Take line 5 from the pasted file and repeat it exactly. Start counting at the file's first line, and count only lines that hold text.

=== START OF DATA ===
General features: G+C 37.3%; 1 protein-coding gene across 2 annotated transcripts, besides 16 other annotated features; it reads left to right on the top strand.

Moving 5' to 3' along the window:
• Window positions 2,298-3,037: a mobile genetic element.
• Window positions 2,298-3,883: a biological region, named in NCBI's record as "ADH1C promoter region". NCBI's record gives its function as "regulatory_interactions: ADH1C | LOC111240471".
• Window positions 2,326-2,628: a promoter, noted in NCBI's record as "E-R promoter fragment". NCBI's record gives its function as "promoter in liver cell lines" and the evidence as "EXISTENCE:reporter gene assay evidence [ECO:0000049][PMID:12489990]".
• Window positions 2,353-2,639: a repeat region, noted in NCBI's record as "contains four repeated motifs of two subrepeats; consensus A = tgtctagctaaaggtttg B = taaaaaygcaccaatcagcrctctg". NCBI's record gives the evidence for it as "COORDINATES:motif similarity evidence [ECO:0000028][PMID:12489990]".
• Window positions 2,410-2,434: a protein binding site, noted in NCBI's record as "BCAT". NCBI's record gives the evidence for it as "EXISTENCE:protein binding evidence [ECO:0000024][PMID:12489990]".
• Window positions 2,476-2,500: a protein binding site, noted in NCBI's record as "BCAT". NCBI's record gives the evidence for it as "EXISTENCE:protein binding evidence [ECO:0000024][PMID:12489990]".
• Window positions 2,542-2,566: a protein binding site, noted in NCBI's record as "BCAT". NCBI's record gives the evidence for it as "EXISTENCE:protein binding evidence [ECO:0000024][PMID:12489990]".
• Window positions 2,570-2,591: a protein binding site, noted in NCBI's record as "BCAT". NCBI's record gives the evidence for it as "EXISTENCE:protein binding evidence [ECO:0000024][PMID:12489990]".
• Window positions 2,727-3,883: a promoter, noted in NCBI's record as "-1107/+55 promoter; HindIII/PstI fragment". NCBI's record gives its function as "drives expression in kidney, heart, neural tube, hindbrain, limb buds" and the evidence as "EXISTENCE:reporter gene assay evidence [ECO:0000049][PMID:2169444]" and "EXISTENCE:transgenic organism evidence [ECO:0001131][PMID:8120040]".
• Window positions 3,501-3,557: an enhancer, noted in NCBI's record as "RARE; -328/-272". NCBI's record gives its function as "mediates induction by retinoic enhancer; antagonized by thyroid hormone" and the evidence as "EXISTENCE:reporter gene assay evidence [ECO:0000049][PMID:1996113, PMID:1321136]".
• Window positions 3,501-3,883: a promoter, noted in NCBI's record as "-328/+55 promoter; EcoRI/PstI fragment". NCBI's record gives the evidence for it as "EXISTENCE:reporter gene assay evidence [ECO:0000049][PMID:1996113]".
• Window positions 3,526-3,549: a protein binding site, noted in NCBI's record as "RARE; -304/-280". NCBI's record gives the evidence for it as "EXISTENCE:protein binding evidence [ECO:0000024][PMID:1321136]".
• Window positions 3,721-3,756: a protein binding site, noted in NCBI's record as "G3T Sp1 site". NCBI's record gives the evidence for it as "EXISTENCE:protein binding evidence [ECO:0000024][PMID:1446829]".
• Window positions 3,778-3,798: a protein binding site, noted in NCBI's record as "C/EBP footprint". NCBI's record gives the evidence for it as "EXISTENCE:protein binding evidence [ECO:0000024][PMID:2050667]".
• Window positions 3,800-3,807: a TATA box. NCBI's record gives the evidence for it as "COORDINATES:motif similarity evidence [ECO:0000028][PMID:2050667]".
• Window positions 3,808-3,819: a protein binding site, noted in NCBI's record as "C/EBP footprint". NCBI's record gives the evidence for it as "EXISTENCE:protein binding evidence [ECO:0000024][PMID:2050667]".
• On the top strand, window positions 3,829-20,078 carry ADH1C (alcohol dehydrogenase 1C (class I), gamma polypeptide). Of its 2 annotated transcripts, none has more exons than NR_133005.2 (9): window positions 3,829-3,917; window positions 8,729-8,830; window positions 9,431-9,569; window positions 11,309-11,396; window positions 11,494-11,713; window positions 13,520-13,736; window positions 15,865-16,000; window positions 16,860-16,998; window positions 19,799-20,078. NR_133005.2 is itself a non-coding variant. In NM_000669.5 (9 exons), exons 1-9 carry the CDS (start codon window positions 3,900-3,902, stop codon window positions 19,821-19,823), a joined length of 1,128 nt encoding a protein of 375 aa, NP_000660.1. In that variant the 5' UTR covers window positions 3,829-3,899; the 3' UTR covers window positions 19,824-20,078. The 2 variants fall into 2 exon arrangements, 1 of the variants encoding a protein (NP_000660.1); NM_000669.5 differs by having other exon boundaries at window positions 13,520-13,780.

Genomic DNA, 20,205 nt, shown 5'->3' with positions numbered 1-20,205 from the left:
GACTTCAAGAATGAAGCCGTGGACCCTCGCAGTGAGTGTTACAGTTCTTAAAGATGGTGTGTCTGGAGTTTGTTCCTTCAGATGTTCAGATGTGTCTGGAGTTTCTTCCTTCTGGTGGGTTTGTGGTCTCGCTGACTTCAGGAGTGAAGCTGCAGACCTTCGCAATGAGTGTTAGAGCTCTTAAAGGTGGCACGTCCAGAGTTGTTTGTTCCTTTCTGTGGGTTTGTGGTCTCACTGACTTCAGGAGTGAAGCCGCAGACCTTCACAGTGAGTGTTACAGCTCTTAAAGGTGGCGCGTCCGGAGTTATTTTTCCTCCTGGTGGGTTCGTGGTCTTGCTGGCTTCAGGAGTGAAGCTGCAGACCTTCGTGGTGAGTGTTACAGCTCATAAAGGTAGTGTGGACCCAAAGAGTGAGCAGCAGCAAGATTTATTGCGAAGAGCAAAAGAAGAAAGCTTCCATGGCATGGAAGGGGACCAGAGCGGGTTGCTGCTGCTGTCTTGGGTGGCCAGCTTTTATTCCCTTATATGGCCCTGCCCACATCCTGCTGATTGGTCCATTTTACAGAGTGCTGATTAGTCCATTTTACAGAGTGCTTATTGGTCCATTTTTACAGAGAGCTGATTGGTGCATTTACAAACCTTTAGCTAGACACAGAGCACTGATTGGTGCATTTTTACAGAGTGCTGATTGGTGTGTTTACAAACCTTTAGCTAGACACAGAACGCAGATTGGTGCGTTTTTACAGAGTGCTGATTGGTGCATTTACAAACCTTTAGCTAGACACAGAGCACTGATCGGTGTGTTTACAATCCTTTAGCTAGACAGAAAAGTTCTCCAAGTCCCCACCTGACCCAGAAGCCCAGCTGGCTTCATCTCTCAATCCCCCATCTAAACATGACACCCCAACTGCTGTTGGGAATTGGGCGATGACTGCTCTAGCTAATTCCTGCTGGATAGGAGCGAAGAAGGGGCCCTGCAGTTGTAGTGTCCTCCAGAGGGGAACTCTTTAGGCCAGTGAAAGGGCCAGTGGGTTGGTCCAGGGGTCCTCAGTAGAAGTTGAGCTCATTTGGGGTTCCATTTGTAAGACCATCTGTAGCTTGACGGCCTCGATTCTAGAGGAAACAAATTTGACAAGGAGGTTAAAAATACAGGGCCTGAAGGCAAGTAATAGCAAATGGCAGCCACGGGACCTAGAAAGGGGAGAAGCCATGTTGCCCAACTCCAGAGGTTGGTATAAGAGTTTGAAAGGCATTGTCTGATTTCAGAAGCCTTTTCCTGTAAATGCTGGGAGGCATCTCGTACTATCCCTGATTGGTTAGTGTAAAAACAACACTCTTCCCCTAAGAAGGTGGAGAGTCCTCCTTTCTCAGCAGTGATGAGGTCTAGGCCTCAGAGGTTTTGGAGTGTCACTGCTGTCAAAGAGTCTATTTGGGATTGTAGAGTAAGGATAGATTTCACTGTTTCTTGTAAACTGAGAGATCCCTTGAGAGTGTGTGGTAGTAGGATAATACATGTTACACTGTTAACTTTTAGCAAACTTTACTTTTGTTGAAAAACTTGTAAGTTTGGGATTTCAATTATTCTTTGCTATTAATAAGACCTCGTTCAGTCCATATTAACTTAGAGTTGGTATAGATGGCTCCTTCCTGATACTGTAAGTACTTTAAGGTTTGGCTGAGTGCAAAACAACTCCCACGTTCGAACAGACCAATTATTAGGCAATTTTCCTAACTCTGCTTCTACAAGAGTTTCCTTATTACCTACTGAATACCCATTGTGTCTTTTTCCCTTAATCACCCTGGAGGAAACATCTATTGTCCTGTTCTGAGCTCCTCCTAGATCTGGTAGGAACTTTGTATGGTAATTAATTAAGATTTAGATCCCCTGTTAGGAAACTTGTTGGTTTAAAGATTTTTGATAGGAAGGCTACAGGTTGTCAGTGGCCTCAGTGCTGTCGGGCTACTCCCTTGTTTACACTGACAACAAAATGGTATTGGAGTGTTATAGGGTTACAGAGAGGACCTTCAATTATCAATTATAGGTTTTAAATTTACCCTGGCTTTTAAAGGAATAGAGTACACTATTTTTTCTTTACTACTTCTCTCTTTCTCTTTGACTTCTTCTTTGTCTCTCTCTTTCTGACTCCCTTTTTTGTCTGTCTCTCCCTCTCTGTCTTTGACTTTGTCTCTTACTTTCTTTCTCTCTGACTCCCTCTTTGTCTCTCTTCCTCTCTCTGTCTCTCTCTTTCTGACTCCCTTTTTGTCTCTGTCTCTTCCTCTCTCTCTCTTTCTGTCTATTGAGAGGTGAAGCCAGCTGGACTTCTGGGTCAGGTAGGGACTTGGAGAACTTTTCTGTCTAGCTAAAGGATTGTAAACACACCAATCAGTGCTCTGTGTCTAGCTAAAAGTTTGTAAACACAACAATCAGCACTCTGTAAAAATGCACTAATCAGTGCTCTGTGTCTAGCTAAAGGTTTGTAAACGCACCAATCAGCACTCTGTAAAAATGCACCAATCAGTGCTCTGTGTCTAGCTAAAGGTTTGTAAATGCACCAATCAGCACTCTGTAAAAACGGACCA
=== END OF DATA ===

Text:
• Window positions 2,326-2,628: a promoter, noted in NCBI's record as "E-R promoter fragment". NCBI's record gives its function as "promoter in liver cell lines" and the evidence as "EXISTENCE:reporter gene assay evidence [ECO:0000049][PMID:12489990]".